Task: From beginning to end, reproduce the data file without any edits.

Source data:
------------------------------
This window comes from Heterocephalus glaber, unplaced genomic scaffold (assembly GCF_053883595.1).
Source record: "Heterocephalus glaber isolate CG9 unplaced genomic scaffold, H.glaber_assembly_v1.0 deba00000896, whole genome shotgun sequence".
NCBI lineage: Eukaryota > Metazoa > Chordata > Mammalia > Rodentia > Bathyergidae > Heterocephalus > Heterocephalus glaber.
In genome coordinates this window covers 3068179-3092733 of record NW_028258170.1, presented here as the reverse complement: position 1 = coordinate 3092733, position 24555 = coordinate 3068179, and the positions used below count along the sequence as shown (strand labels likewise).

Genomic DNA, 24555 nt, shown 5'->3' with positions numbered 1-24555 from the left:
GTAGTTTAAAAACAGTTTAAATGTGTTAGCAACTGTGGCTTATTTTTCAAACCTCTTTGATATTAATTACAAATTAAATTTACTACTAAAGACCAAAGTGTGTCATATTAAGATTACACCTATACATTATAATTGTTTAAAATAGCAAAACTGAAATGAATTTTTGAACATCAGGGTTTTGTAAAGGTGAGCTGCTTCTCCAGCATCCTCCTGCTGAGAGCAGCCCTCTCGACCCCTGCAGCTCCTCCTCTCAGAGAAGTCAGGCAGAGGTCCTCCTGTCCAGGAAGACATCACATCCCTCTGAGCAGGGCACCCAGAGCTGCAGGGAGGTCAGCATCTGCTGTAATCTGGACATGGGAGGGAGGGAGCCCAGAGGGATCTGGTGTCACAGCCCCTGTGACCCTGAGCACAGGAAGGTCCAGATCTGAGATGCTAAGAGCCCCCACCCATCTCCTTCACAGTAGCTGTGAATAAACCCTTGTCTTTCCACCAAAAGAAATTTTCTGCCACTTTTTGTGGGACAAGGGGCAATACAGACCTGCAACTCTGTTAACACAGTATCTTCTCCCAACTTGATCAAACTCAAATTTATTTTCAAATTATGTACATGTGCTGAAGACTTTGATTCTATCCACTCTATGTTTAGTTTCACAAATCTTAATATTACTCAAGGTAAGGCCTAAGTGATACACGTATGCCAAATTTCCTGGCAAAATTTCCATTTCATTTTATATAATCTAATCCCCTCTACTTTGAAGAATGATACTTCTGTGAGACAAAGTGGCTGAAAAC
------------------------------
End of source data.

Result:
This window comes from Heterocephalus glaber, unplaced genomic scaffold (assembly GCF_053883595.1).
Source record: "Heterocephalus glaber isolate CG9 unplaced genomic scaffold, H.glaber_assembly_v1.0 deba00000896, whole genome shotgun sequence".
NCBI lineage: Eukaryota > Metazoa > Chordata > Mammalia > Rodentia > Bathyergidae > Heterocephalus > Heterocephalus glaber.
In genome coordinates this window covers 3068179-3092733 of record NW_028258170.1, presented here as the reverse complement: position 1 = coordinate 3092733, position 24555 = coordinate 3068179, and the positions used below count along the sequence as shown (strand labels likewise).

Genomic DNA, 24555 nt, shown 5'->3' with positions numbered 1-24555 from the left:
GTAGTTTAAAAACAGTTTAAATGTGTTAGCAACTGTGGCTTATTTTTCAAACCTCTTTGATATTAATTACAAATTAAATTTACTACTAAAGACCAAAGTGTGTCATATTAAGATTACACCTATACATTATAATTGTTTAAAATAGCAAAACTGAAATGAATTTTTGAACATCAGGGTTTTGTAAAGGTGAGCTGCTTCTCCAGCATCCTCCTGCTGAGAGCAGCCCTCTCGACCCCTGCAGCTCCTCCTCTCAGAGAAGTCAGGCAGAGGTCCTCCTGTCCAGGAAGACATCACATCCCTCTGAGCAGGGCACCCAGAGCTGCAGGGAGGTCAGCATCTGCTGTAATCTGGACATGGGAGGGAGGGAGCCCAGAGGGATCTGGTGTCACAGCCCCTGTGACCCTGAGCACAGGAAGGTCCAGATCTGAGATGCTAAGAGCCCCCACCCATCTCCTTCACAGTAGCTGTGAATAAACCCTTGTCTTTCCACCAAAAGAAATTTTCTGCCACTTTTTGTGGGACAAGGGGCAATACAGACCTGCAACTCTGTTAACACAGTATCTTCTCCCAACTTGATCAAACTCAAATTTATTTTCAAATTATGTACATGTGCTGAAGACTTTGATTCTATCCACTCTATGTTTAGTTTCACAAATCTTAATATTACTCAAGGTAAGGCCTAAGTGATACACGTATGCCAAATTTCCTGGCAAAATTTCCATTTCATTTTATATAATCTAATCCCCTCTACTTTGAAGAATGATACTTCTGTGAGACAAAGTGGCTGAAAAC